How to survive a drinking session in Korea is the title perforce and not my title of choice. Anthony Bourdain travels to Korea for the season five premiere of “Parts Unknown” and teases the segment with that title on CNN’s website.
Here is an abbreviated, in consideration of my reader’s time and attention span, sampling of the original article.
Hoesik is the Korean tradition of eating and drinking together
(CNN)Most companies in South Korea have hoesik at least once a month and sometimes every week.
Literally, this means dinner with co-workers.
In practice, it means official eating/drinking fests involving multiple rounds of alcohol at multiple venues.
For the foreign business traveler, using foreignness as an excuse to bow out of the action only goes so far.
The pressure to participate is intense.
Drinking etiquette is the first thing you teach foreign guests,” says Bryan Do, a Korean-American director at the South Korean branch of a U.S. company.
“It was shocking when I first arrived in Korea.
“My boss was a graduate of Korea University [renowned for its hardy drinking culture] and at my first hoesik, we started out with everyone filling a beer glass with soju, and downing it on the spot. That was just the beginning.”
CNN’s piece continues with, “for Koreans, drinking is considered a way to get to know what someone is really like. ‘I didn’t really like it in the beginning,’ says Charles Lee, a Korean-Canadian who came to Seoul to work for a South Korean company. ‘I was like, Why are you making me drink something when I don’t want to? But once I understood the meaning behind it, I appreciated it more.’ ”
The article notes that “drinking is such a big part of Korean life that Seoul traffic is said to correspond with the city’s drinking culture. Mondays are a big night for hoesik, so there are fewer cars during evening rush hour, as most office workers leave them at work so they can go drinking. Tuesdays are a rest day, while Wednesday and Thursday nights are also big nights for company drinking. Fridays have the worst evening traffic, as everyone is taking their cars home to use with their families over the weekend.”
Finally, the author offers these seven (edited for length, see original article for complete context) rules:
1. Know the hierarchy
Koreans always identify the “higher” person in the relationship, and defer to them accordingly. Even someone just a year older is afforded a language of respect, though age is always superseded by a higher position.
2. Show respect
It’s considered rude for anyone to have an empty glass. If a senior person is pouring — this usually pertains to hard liquor only — others shouldn’t drink until someone has poured the senior a shot.
After all glasses are full, everyone says “Gunbae!” and chugs — usually “one-shotting” the entire glass in one go. While downing alcohol, you should turn your body away from senior figures so that your body visually blocks your drinking action from your senior.
3. Use two hands
Always hold bottles or shot glasses with both hands. By raising your glass or pouring alcohol with one hand, you are establishing yourself as a senior person. If you’re not, well, you’ve just breached protocol.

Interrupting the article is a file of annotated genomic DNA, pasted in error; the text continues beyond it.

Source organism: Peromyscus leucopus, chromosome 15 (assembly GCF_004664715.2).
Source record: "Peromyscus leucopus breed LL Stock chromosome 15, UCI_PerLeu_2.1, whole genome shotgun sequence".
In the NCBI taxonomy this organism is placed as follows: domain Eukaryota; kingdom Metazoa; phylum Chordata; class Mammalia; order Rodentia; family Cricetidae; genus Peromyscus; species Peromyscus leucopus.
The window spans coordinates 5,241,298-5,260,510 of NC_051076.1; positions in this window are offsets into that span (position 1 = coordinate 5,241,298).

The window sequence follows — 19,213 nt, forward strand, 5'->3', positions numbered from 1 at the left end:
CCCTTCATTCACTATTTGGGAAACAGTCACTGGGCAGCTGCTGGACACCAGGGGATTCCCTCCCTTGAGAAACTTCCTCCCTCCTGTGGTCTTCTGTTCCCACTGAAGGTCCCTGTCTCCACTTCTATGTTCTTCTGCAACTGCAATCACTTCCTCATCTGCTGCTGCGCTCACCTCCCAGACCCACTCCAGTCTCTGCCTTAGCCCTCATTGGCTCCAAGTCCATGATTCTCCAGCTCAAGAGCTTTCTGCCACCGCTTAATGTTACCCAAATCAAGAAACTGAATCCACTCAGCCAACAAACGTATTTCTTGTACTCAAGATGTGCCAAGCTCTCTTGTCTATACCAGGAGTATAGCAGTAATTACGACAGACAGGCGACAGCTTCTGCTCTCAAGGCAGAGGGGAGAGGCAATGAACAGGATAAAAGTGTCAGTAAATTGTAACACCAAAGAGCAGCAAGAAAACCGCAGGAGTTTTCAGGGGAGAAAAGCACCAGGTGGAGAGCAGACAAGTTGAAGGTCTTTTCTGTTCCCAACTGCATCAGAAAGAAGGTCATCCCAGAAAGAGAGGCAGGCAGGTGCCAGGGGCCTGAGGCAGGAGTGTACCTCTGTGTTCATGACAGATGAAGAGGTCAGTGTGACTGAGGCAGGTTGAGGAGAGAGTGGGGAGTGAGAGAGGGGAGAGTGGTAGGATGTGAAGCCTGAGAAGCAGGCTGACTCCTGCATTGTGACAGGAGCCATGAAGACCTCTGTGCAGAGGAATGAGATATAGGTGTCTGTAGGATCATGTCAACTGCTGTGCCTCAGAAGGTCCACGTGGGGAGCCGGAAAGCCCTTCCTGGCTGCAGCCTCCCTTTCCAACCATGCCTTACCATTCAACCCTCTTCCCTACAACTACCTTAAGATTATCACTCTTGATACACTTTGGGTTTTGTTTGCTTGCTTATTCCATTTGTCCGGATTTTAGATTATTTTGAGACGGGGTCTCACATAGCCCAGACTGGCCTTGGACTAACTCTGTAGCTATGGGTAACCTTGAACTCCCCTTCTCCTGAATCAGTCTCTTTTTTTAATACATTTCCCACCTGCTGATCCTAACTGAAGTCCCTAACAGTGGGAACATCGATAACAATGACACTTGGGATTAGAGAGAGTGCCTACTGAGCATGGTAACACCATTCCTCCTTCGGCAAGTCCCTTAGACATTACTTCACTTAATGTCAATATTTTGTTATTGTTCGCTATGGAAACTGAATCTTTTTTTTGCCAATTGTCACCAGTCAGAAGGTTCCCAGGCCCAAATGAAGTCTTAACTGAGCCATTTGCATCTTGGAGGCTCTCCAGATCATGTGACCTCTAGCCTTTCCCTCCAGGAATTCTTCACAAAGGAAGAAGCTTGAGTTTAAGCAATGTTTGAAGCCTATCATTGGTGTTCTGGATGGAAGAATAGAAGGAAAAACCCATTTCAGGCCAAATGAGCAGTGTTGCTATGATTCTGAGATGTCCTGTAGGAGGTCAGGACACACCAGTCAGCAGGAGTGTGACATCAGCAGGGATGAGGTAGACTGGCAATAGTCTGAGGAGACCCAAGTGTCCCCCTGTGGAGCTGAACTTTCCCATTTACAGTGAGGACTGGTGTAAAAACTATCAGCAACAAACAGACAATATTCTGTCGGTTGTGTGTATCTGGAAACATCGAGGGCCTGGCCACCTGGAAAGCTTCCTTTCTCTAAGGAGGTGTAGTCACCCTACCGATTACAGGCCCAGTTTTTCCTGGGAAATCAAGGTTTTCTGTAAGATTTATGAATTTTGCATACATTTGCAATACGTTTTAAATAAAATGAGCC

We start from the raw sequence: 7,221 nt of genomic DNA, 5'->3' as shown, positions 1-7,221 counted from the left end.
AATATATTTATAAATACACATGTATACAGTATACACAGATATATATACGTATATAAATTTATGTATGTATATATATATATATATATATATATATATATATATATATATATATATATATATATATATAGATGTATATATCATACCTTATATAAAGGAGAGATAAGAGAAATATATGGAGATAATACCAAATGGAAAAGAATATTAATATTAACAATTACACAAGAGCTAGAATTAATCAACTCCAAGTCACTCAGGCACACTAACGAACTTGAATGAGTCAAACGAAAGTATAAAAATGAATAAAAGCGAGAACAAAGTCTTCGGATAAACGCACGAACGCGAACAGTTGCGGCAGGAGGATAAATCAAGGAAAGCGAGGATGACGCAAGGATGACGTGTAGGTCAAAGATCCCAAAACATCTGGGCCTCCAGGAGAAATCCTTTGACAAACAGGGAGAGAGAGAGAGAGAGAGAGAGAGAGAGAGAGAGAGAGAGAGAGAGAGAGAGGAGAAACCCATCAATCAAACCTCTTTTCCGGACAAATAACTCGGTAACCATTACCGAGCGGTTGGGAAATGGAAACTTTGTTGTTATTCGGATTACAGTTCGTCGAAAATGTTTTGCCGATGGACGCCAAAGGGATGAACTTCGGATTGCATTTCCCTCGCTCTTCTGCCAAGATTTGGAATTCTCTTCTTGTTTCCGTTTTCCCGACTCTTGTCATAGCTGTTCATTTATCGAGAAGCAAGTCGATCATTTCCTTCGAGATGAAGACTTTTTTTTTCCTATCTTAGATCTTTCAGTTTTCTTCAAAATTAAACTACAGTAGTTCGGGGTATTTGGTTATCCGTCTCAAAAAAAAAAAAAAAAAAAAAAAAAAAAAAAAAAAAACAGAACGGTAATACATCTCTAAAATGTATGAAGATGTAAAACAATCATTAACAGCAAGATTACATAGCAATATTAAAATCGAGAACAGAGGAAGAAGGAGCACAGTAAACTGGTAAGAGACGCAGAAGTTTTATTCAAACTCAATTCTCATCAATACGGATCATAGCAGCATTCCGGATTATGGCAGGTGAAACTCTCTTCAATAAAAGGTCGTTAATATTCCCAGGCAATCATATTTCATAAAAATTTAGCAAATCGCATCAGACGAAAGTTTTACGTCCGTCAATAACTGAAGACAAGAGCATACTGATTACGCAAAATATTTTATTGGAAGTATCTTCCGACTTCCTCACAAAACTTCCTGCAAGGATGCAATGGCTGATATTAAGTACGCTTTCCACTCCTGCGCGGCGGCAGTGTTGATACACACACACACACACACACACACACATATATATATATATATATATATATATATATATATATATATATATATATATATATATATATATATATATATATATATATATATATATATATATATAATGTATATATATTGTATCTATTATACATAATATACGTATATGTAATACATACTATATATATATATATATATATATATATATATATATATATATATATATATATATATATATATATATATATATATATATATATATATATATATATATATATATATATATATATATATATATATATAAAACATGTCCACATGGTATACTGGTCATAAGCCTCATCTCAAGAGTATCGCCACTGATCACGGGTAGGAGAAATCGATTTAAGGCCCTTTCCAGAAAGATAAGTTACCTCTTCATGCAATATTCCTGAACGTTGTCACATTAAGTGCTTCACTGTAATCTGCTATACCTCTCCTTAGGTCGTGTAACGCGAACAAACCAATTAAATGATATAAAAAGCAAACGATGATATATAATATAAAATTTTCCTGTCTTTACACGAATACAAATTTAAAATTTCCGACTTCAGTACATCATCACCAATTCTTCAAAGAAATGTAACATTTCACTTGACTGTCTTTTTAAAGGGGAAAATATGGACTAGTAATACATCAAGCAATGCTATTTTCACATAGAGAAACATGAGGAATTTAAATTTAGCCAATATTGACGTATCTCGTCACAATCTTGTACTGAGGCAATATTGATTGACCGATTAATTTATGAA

4. Do some research
It’s always a good idea to find out people’s drinking habits beforehand. …Hoesik usually involves changing venues for a different type of alcohol — i.e., round one is dinner, accompanied by beer, round two is soju, round three is for whiskey, and so on.
5. ‘No’ means bad things
Unless you have an airtight reason, refusing alcohol is considered a mood killer and deemed rude. Sorry, but “I don’t like soju” doesn’t qualify as a good reason not to punish your liver. Neither would “I’ve been on the wagon for three years.”
In fact, unless you’re pregnant or already puking, what might be a “good reason” not to imbibe elsewhere often won’t fly here.
6. Flex your vocal cords
…Koreans love singing, as evidenced by the country’s staggering number of karaoke bars, as well as the rush of audition programs on Korean television. Your companions won’t rest until you sing.
7. Use the black knight or black rose as a last resort
If you simply cannot take any more, you can call a black knight (male) or a black rose (female) to your rescue. This entails a person of your choosing drinking your glass for you, but it also means they get a wish. As in, you might soon wish you’d just taken that last shot as you’re spelling your name out with your butt in front of your client.
(Anthony Bourdain missed out on the real ratings grabber: the after-party ;-))
For those of us who have been here for any length of time, we’ve at some point bumped into, if not against, Korea’s hoesik business culture. I am still incredulous and try not to judge, but I can’t resist:
Sorry, but “I don’t like soju” doesn’t qualify as a good reason not to punish your liver. Neither would “I’ve been on the wagon for three years.”
Pressuring an admitting and recovering alcoholic to drink? Really? (Unfortunately, I know the answer.)
I have worked with several of Korea’s top companies, and no one in upper management has ever asked me. If I could, however, tell them one thing, I would tell them that their top young talent (by virtue of their degrees, positions, and matriculation in my training classes) tell me that if they could quit the company, they would. Their cited reason: the company’s drinking culture is ruining their health, if not “killing” them.
Perhaps I should go out on hoesik so I can tell them.